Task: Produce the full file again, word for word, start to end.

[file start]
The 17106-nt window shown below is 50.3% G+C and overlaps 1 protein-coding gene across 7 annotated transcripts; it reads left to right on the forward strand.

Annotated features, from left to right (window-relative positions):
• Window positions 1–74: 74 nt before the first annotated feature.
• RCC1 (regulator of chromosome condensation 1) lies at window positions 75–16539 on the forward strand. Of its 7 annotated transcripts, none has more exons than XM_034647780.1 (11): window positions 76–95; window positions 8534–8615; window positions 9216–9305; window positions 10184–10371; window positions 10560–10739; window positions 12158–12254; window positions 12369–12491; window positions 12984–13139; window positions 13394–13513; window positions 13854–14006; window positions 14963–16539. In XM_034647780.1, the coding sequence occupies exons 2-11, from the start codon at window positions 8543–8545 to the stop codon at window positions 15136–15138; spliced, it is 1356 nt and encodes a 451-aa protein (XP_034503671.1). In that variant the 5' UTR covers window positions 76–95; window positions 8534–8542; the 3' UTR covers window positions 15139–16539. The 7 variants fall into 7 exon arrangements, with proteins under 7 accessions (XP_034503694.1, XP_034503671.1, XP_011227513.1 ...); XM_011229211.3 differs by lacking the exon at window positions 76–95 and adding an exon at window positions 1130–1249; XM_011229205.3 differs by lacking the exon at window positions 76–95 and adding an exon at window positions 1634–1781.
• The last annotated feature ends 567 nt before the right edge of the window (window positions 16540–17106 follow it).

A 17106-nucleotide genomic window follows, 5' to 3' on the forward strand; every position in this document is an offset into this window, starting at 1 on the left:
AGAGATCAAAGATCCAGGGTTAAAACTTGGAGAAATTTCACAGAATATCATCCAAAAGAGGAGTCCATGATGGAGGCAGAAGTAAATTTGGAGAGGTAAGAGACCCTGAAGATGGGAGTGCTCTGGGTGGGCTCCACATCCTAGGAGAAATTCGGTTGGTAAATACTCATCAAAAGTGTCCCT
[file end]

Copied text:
The 17106-nt window shown below is 50.3% G+C and overlaps 1 protein-coding gene across 7 annotated transcripts; it reads left to right on the forward strand.

Annotated features, from left to right (window-relative positions):
• Window positions 1–74: 74 nt before the first annotated feature.
• RCC1 (regulator of chromosome condensation 1) lies at window positions 75–16539 on the forward strand. Of its 7 annotated transcripts, none has more exons than XM_034647780.1 (11): window positions 76–95; window positions 8534–8615; window positions 9216–9305; window positions 10184–10371; window positions 10560–10739; window positions 12158–12254; window positions 12369–12491; window positions 12984–13139; window positions 13394–13513; window positions 13854–14006; window positions 14963–16539. In XM_034647780.1, the coding sequence occupies exons 2-11, from the start codon at window positions 8543–8545 to the stop codon at window positions 15136–15138; spliced, it is 1356 nt and encodes a 451-aa protein (XP_034503671.1). In that variant the 5' UTR covers window positions 76–95; window positions 8534–8542; the 3' UTR covers window positions 15139–16539. The 7 variants fall into 7 exon arrangements, with proteins under 7 accessions (XP_034503694.1, XP_034503671.1, XP_011227513.1 ...); XM_011229211.3 differs by lacking the exon at window positions 76–95 and adding an exon at window positions 1130–1249; XM_011229205.3 differs by lacking the exon at window positions 76–95 and adding an exon at window positions 1634–1781.
• The last annotated feature ends 567 nt before the right edge of the window (window positions 16540–17106 follow it).

A 17106-nucleotide genomic window follows, 5' to 3' on the forward strand; every position in this document is an offset into this window, starting at 1 on the left:
AGAGATCAAAGATCCAGGGTTAAAACTTGGAGAAATTTCACAGAATATCATCCAAAAGAGGAGTCCATGATGGAGGCAGAAGTAAATTTGGAGAGGTAAGAGACCCTGAAGATGGGAGTGCTCTGGGTGGGCTCCACATCCTAGGAGAAATTCGGTTGGTAAATACTCATCAAAAGTGTCCCT